Compete to Win By Designing A Jobs-To-Be-Done Innovator’s Playbook
The Jobs-To-Be-Done (J2BD) innovation framework provides the structure and a repeatable process to dive deeply into a customer’s problem set by understanding the important jobs people do to achieve specific desired outcomes, and what gets in their way to achieving 100% satisfaction.
The salient point of the framework is that – it’s all about customers achieving their desired outcomes. Jobs are the activities and practices they do in achieving their desired outcomes You can think of jobs and outcomes as different sides of the same coin. Any points they struggle in getting their jobs done, is an opportunity to discover a wining product concept.
In past articles, I have covered how the J2BD innovation framework is used to discover problems worth solving, and creating differentiated solutions customers will hire over competing alternatives. In this article, I’ll discuss how to use the jobs-to-be-done innovation framework as the foundation to creating an innovation playbook to achieve your desired business outcome: Market Success!
What is the Innovator’s Playbook?
The Innovator’s Playbook is the guide and roadmap an NPD team uses to discover problems worth solving, and creating differentiated solutions new and existing customers will hire over competing alternatives.
There are four key elements to the innovator’s playbook:
Setting the direction of where a company will compete, and how it will win. This is also known as the business strategy and mission. The difference is we define the strategy using the jobs-to-be-done framework and terminology.
The Design Thinker’s Triad of Success Criteria to define innovation road maps. The three core overlapping success elements – Desirability, Feasibility, and Viability – that must exist for a new product to be a market success.
The Business Model Canvas to design a business model that delivers consistent value and delight to the targeted market segments. It provides us a simple and clear visualization to successfully address the Triad of Success Criteria
The innovation time horizon map to focus and manage innovation resources on the right balance of projects – sure bets and game changing new business opportunities. As well as provide a technology and marketing capabilities roadmap to compete successfully in the future.
Where do you start in designing your J2BD playbook?
First you need to define the playing field you choose to compete on and the game you choose to win. More than likely you have a definition of your business strategy. It should clearly state “where you compete (the playing field) and how you win the customers’ business and loyalty (the game and playbook).”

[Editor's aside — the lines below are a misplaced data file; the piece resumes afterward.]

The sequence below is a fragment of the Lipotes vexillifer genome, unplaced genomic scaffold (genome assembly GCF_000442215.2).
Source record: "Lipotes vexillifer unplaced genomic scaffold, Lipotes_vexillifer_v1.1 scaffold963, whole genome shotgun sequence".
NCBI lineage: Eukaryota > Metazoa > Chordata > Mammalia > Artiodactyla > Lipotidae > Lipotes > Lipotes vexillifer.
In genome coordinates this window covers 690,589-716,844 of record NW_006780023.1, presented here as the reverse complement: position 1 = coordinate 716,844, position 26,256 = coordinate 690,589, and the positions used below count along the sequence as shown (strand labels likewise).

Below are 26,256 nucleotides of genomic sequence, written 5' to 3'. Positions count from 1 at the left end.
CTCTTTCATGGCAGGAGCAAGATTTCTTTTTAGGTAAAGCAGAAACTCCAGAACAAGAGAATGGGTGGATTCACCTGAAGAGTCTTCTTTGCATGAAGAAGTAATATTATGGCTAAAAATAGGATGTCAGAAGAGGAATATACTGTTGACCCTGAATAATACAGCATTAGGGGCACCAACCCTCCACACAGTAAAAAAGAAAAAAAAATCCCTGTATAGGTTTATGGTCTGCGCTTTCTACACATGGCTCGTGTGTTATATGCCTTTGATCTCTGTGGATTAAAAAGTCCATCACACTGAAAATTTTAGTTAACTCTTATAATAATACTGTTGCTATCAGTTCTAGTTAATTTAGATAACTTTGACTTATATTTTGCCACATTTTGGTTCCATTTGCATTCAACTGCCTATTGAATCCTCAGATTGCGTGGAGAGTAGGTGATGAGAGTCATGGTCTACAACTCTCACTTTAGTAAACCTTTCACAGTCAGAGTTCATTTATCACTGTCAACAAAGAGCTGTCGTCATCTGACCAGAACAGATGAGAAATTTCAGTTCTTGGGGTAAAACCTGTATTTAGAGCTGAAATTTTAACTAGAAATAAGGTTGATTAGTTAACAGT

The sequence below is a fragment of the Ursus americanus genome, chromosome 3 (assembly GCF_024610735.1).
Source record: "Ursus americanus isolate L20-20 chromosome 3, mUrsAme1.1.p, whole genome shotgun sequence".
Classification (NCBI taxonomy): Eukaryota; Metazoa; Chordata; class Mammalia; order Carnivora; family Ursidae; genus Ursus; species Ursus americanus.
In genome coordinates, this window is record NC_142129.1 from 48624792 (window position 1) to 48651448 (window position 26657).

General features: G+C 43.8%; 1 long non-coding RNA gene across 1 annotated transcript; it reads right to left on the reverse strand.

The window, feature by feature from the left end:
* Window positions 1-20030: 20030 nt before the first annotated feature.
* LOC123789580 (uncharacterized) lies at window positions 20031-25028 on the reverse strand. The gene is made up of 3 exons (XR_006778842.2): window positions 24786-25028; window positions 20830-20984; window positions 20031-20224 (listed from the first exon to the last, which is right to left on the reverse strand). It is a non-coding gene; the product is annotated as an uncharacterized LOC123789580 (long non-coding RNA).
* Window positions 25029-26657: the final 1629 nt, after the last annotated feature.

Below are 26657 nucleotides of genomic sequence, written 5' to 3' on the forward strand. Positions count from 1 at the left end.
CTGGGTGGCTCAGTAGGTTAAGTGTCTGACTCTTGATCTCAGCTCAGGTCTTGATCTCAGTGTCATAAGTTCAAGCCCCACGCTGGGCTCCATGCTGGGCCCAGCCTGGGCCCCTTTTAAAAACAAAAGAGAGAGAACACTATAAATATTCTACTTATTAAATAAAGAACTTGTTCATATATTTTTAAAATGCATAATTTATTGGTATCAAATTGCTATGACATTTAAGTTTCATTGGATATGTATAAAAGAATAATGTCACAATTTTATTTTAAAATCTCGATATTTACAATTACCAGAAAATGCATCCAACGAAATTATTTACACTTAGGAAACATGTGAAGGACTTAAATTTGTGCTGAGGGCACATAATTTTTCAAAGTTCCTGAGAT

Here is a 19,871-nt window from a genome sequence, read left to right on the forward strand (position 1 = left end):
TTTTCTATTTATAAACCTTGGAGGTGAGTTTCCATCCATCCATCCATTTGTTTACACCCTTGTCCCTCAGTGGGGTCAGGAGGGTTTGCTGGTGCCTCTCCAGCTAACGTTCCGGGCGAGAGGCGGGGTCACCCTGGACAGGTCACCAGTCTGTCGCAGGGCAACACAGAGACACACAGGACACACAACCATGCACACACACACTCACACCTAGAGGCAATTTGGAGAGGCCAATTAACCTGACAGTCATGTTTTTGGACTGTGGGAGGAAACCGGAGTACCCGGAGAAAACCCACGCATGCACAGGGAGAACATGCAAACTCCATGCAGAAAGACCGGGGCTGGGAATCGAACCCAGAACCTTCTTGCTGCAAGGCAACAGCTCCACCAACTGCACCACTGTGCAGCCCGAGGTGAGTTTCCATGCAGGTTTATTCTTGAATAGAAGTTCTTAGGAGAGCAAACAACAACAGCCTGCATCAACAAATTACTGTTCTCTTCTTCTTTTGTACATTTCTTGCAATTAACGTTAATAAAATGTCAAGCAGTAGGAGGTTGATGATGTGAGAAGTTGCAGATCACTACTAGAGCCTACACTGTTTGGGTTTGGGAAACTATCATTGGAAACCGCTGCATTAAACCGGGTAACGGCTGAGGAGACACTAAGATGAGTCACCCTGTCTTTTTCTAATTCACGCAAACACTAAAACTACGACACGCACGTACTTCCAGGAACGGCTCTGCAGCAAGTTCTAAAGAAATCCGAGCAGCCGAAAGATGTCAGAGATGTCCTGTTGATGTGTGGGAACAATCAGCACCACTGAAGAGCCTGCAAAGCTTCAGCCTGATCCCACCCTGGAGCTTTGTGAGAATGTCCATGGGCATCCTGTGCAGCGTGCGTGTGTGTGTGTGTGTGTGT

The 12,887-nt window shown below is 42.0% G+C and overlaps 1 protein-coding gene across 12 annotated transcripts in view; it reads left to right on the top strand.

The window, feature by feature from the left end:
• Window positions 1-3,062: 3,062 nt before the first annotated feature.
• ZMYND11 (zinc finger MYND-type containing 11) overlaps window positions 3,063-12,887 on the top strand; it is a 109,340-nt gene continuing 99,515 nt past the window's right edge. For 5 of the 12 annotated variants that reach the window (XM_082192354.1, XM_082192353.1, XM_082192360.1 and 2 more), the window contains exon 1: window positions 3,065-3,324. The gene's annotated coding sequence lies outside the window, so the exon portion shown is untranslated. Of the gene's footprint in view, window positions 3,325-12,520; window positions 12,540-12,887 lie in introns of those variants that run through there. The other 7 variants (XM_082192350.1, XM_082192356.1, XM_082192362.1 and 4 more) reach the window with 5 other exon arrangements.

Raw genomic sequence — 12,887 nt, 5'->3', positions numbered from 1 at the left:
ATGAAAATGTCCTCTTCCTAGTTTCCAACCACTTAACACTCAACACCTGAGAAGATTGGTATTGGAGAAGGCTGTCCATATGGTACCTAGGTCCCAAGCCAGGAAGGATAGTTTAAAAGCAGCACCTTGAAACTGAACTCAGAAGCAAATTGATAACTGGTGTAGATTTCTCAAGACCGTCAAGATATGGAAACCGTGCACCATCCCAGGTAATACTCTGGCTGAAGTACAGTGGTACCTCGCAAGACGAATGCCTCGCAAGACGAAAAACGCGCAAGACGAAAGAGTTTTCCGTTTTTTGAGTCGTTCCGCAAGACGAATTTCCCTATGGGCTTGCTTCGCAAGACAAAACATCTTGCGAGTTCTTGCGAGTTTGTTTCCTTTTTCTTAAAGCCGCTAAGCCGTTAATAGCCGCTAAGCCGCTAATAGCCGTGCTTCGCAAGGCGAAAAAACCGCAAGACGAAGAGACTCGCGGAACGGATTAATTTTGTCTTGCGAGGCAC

Perhaps your current playing field is no longer worth competing for. The game has gotten too crowded. There is very little differentiation between you and the other competitors. For all practical purposes, you are primarily competing on price. It’s a race to the bottom and no one wins that game.
Or perhaps the market playing field remains viable, but your direction has gotten so convoluted over time, it no longer resonates with your customers and development team. It’s confusing and has gotten stale. There are too many assumptions in play based on yesterday’s playbook.
As a result, your team just runs on auto pilot cranking out the same old solutions – the incremental me-too product doldrums. And customers are beginning to look elsewhere to hire solutions that are more relevant and promising.
You might be asking: “But now what? What are the playing fields out there where we can compete and win?”
Taking a fresh look at your business strategy J2BD marketing lens
Even if your current business outlook is good, it’s wise to review and to take a different look at your business strategy periodically. To do that, you need a new perspective. This time through the eyes of your customers (existing job executor’s), and potential future job executors (new customers). Start by asking:
Why do customers hire our products and services?
What outcome are they ultimately trying to achieve?
What are the jobs they must do to achieve these outcomes?
What jobs do we help them get done better in achieving these outcomes?
How much of the job do they get done using our solutions?
Under what circumstances are they trying to get their jobs done?
What constraints do they face in executing their jobs?
How can we improve our solutions to make the job executor’s life easier and happier?
And then take an extended look beyond current “jobs” you address. Explore new potential jobs that existing and potentially new customers might need help getting done better by asking:
What other jobs along the job tree are job executor’s struggling with?
Are these jobs we can help them get done better?
What other ancillary jobs are customers trying to do that we could help them get done better?
Continue to explore other potential job executors:
Who else out there might be trying to do similar jobs but perhaps with different circumstances and desired outcomes?
If we can identify these groups of job executers, might we be able to adapt our solutions to fit their needs?
The answers to these questions will provide you a direction to focus your innovation around important jobs people need to get done.
Figure 1: Jobs and Job Executor Opportunity Matrix
We will explore in our next article how to integrate the Triad of Success Criteria into our innovation exploration, and the steps that follow to discovering and transforming great ideas into great new products.
Look differently through the eyes of the customer, and design your way forward to a vibrant future worth competing for.